Reverse Mortgage Legislation Update – February 18, 2010

The New York Times is reporting that stock and insurance brokers are fighting a provision included in the financial overhaul legislation to ensure decisions are made in the best interest of their clients.  According the NY Times:

At issue is whether brokers should be required to put their clients’ interest first — what is known as fiduciary duty. The professionals known as investment advisers already hold to that standard. But brokers at firms like Merrill Lynch and Morgan Stanley Smith Barney, or those who sell variable annuities, are often held to a lesser standard, one that requires them only to steer their clients to investments that are considered “suitable.” Those investments may be lucrative for the broker at the clients’ expense.

The “suitability” issue is a topic which the reverse mortgage industry will need to address in the future.  Different states have proposed legislation but nothing has been passed yet.  The Times article provides great insight into debating the issue.


The LA Times reported earlier this week that lobbying expenditures jumped 12% from 2008 to $29.8 million last year among the eight banks and private equity firms that spent the most to influence legislation.

The National Reverse Mortgage Lenders Association (NRMLA) announced it’s pursuing a reduction in Florida’s intangible document stamp tax through House Bill 845 in its in Monday Report.

In addition, NRMLA submitted comments to the Federal Financial Institutions Examination Council (FFIEC) on proposed new guidelines for reverse mortgages.

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  • It is odd how NRMLA chooses to inform about certain of its activities but not others. Is this because they only want to report what they believe will succeed and avoid acknowledgement of issues on which there is potential loss? Transparency is not high on NRMLA's list of virtues. In some cases it is understandable and necessary while in others, it is bothersome.

  • There is a good reason why salespeople do not want this level of responsibility. Many who are such on this website make it like it is a non-issue but it is. There is a huge difference between an investment advisor and a finanical product salesperson. But financial product salespeople deny that the hole big enough to drive three trucks through is an issue. If it isn't then why fight this provision?

    In California the Department of Insurance negotiated new law which applies this standard to all mortgage professionals except for employees of nationally chartered, state chartered, and credit unions. This standard is not applicable to DOI licensees.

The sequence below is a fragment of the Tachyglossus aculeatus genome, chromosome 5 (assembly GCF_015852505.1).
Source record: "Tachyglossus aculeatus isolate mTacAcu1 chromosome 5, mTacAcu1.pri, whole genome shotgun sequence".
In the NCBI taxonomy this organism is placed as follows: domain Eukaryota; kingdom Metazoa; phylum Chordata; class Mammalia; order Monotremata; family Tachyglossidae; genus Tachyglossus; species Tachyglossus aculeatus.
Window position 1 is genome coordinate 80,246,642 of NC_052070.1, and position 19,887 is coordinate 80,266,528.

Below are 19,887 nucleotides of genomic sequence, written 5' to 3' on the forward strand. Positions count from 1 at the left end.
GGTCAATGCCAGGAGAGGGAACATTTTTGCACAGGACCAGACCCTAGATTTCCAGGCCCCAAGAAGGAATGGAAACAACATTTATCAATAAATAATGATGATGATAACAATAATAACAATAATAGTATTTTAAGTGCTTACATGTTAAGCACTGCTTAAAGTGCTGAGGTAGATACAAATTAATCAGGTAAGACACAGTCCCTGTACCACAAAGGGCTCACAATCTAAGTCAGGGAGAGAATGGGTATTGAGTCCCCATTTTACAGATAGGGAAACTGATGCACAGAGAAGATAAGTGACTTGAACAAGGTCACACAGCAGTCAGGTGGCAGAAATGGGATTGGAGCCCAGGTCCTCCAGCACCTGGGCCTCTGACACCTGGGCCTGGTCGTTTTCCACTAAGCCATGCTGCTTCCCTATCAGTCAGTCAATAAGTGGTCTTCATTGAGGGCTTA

Let's get rid of the double standards and move forward. This pretense that employees of certain entities will not violate fiduciary standards is nonsense. It is time that the courts enter into this arena and disallow these inequities.

  • There is a huge difference between an investment advisor and a finanical product salesperson.”

    FYI: Most financial professionals CFP, CLU, ChFC and allied organizations have some form of code or ethics oath. Example: as I am a ChFC, I subscribe to this one: CODE OF PROFESSIONAL RESPONSIBILITY OF THE SOCIETY OF FINANCIAL SERVICE PROFESSIONALS
    And, I do consider myself a financial product salesperson.
    Literally anyone can claim to be a financial planner or adviser.
    Here is a fairly good article on the subject :

  • dduck12,

    Codes of ethics are interesting for trying to improve image but unless the punishment for violators have teeth, they are little more than PR material. There are some rules in some places regarding the use of names such as financial planner or advisor but they are rare. Anyone in California can call herself or himself a finanical planner or financial advisor; just like anyone can call themselves consultants.

    Of course, wherever enforcement is lax, people who are not qualified can call themselves MDs,attorneys, CPAs, architects, etc. A CPA I know is the head partner of a large CPA firm and when he is asked what his occupation is, he sticks out his chest, stands up straight and tall, and boldly declares: “I am first and foremost, the best salesperson my firm has.” He is right. Good salespeople should not be ashamed of what they do but that does not mean they are independent.

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